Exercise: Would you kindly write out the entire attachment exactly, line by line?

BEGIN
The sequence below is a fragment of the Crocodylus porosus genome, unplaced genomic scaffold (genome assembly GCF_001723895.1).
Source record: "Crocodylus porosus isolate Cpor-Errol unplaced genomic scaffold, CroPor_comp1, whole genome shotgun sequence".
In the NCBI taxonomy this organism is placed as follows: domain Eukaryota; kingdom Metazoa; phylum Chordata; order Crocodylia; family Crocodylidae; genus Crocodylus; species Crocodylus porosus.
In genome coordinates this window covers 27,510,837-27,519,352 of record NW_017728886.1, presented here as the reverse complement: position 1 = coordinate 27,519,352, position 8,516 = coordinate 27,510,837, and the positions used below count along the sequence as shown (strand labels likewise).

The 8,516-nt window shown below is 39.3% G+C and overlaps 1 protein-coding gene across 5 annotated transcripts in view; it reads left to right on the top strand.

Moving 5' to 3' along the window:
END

The sequence below is a fragment of the Crocodylus porosus genome, unplaced genomic scaffold (genome assembly GCF_001723895.1).
Source record: "Crocodylus porosus isolate Cpor-Errol unplaced genomic scaffold, CroPor_comp1, whole genome shotgun sequence".
In the NCBI taxonomy this organism is placed as follows: domain Eukaryota; kingdom Metazoa; phylum Chordata; order Crocodylia; family Crocodylidae; genus Crocodylus; species Crocodylus porosus.
In genome coordinates this window covers 27,510,837-27,519,352 of record NW_017728886.1, presented here as the reverse complement: position 1 = coordinate 27,519,352, position 8,516 = coordinate 27,510,837, and the positions used below count along the sequence as shown (strand labels likewise).

The 8,516-nt window shown below is 39.3% G+C and overlaps 1 protein-coding gene across 5 annotated transcripts in view; it reads left to right on the top strand.

Moving 5' to 3' along the window: